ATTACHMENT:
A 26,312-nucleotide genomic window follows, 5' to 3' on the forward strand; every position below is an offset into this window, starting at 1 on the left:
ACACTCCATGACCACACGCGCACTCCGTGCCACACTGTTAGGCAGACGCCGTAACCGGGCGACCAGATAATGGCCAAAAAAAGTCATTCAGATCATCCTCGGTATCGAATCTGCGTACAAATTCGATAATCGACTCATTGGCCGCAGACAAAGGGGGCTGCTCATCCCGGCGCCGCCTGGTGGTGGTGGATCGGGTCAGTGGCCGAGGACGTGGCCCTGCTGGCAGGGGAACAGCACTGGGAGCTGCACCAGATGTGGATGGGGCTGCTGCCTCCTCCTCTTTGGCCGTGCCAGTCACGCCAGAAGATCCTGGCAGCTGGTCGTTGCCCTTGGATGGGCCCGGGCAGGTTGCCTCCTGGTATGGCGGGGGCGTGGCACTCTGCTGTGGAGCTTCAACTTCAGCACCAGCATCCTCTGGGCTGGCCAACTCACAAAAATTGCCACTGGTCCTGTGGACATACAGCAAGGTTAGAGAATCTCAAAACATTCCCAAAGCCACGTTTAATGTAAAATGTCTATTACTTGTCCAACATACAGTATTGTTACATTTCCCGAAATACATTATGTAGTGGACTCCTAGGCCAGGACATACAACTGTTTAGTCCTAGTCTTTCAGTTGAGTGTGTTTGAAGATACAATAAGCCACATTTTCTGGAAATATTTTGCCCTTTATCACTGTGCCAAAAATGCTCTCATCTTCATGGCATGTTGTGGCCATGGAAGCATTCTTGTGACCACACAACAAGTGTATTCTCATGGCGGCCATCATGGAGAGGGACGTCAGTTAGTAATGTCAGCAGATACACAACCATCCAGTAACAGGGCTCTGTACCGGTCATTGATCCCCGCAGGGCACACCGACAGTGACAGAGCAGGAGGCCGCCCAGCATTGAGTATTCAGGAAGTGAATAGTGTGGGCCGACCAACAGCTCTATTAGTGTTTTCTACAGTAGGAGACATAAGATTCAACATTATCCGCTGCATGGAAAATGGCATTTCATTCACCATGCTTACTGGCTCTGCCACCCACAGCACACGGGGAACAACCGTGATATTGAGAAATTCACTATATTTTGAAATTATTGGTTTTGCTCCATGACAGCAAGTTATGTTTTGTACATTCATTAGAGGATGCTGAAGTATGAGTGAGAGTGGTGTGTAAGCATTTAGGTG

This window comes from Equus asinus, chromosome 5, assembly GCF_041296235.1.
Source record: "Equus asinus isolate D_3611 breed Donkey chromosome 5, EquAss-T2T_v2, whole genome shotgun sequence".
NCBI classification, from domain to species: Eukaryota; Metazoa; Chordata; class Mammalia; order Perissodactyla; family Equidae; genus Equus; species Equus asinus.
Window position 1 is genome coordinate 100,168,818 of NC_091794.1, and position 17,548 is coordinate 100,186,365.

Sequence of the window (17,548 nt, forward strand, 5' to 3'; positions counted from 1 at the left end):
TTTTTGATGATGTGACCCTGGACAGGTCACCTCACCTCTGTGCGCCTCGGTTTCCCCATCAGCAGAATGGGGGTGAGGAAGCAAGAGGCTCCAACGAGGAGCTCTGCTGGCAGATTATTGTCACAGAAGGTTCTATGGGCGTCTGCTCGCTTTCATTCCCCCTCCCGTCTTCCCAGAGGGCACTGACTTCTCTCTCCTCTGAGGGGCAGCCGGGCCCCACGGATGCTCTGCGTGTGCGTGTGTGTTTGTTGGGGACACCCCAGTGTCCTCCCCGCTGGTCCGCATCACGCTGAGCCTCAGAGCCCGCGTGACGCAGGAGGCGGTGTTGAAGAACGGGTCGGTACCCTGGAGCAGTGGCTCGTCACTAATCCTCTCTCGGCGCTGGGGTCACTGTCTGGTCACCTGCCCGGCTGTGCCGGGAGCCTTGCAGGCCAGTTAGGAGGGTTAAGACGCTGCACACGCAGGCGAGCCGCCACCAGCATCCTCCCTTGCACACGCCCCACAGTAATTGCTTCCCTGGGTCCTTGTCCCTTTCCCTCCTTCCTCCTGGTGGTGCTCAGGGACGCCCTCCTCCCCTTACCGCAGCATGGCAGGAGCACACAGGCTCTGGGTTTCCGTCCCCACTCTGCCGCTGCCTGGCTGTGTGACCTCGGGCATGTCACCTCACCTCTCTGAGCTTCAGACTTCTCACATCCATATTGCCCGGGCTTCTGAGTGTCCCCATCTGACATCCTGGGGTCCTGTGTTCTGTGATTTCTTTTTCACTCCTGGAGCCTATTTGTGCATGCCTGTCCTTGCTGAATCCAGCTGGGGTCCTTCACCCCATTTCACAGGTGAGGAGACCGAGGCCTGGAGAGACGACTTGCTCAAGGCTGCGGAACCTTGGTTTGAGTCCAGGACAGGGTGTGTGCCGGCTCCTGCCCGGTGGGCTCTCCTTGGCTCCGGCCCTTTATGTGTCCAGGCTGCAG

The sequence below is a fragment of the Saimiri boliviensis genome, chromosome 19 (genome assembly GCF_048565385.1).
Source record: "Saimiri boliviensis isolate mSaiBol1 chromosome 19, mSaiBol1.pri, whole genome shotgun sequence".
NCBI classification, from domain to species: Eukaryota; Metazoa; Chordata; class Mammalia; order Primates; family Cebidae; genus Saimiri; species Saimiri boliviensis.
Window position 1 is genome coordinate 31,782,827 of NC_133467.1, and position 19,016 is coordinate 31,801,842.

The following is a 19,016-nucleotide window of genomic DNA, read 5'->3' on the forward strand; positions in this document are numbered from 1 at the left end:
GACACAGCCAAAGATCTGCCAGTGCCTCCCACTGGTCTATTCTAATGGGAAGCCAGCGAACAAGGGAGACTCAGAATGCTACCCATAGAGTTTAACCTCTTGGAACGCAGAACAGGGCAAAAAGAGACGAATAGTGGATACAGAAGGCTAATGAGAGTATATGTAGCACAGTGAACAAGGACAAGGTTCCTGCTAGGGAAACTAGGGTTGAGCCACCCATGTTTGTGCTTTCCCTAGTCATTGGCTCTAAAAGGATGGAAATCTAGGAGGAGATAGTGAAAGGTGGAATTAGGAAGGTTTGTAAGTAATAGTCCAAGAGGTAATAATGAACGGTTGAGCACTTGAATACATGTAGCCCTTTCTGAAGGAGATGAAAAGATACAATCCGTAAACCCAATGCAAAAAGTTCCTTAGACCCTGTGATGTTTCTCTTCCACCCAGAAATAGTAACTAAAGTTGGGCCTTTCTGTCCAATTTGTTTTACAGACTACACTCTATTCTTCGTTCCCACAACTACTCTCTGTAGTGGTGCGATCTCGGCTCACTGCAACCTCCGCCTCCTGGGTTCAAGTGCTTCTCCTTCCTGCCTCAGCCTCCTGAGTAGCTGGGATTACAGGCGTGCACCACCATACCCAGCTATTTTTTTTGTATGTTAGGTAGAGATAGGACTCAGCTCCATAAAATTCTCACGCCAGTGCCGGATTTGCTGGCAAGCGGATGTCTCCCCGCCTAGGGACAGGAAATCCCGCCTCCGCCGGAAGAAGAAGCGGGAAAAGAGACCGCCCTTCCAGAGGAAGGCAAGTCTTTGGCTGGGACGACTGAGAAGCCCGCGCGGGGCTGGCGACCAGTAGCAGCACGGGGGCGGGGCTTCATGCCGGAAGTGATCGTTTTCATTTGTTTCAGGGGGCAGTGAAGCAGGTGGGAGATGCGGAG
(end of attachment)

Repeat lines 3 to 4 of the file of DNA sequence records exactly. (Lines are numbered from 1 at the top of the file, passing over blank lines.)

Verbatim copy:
This window comes from Equus asinus, chromosome 5, assembly GCF_041296235.1.
Source record: "Equus asinus isolate D_3611 breed Donkey chromosome 5, EquAss-T2T_v2, whole genome shotgun sequence".